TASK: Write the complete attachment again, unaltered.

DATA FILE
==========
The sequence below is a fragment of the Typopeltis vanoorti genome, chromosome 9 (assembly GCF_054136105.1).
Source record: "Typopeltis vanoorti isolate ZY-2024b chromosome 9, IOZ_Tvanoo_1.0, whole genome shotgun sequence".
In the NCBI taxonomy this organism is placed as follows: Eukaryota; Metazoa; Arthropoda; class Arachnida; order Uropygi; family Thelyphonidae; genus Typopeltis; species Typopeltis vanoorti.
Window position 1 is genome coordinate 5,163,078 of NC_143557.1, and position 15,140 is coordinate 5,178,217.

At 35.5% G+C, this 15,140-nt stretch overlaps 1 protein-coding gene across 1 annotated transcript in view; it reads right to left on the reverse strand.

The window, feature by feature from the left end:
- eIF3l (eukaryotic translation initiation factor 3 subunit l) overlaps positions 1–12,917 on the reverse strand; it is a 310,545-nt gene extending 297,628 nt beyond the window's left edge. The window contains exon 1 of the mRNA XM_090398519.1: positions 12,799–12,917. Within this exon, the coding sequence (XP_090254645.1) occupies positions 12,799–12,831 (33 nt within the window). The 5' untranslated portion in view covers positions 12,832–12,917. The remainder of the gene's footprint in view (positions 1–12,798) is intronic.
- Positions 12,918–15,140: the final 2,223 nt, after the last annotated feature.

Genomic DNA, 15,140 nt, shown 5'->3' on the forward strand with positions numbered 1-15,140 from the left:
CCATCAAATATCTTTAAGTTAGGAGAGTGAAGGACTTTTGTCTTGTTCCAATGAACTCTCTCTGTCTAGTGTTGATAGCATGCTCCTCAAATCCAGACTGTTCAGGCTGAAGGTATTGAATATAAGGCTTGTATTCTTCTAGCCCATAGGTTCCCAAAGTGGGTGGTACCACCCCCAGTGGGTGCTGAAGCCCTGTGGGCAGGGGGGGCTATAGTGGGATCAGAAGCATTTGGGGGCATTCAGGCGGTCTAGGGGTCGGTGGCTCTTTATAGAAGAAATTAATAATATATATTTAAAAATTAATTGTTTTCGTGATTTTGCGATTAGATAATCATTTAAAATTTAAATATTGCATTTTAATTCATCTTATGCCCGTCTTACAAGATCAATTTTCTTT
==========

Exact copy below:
The sequence below is a fragment of the Typopeltis vanoorti genome, chromosome 9 (assembly GCF_054136105.1).
Source record: "Typopeltis vanoorti isolate ZY-2024b chromosome 9, IOZ_Tvanoo_1.0, whole genome shotgun sequence".
In the NCBI taxonomy this organism is placed as follows: Eukaryota; Metazoa; Arthropoda; class Arachnida; order Uropygi; family Thelyphonidae; genus Typopeltis; species Typopeltis vanoorti.
Window position 1 is genome coordinate 5,163,078 of NC_143557.1, and position 15,140 is coordinate 5,178,217.

At 35.5% G+C, this 15,140-nt stretch overlaps 1 protein-coding gene across 1 annotated transcript in view; it reads right to left on the reverse strand.

The window, feature by feature from the left end:
- eIF3l (eukaryotic translation initiation factor 3 subunit l) overlaps positions 1–12,917 on the reverse strand; it is a 310,545-nt gene extending 297,628 nt beyond the window's left edge. The window contains exon 1 of the mRNA XM_090398519.1: positions 12,799–12,917. Within this exon, the coding sequence (XP_090254645.1) occupies positions 12,799–12,831 (33 nt within the window). The 5' untranslated portion in view covers positions 12,832–12,917. The remainder of the gene's footprint in view (positions 1–12,798) is intronic.
- Positions 12,918–15,140: the final 2,223 nt, after the last annotated feature.

Genomic DNA, 15,140 nt, shown 5'->3' on the forward strand with positions numbered 1-15,140 from the left:
CCATCAAATATCTTTAAGTTAGGAGAGTGAAGGACTTTTGTCTTGTTCCAATGAACTCTCTCTGTCTAGTGTTGATAGCATGCTCCTCAAATCCAGACTGTTCAGGCTGAAGGTATTGAATATAAGGCTTGTATTCTTCTAGCCCATAGGTTCCCAAAGTGGGTGGTACCACCCCCAGTGGGTGCTGAAGCCCTGTGGGCAGGGGGGGCTATAGTGGGATCAGAAGCATTTGGGGGCATTCAGGCGGTCTAGGGGTCGGTGGCTCTTTATAGAAGAAATTAATAATATATATTTAAAAATTAATTGTTTTCGTGATTTTGCGATTAGATAATCATTTAAAATTTAAATATTGCATTTTAATTCATCTTATGCCCGTCTTACAAGATCAATTTTCTTT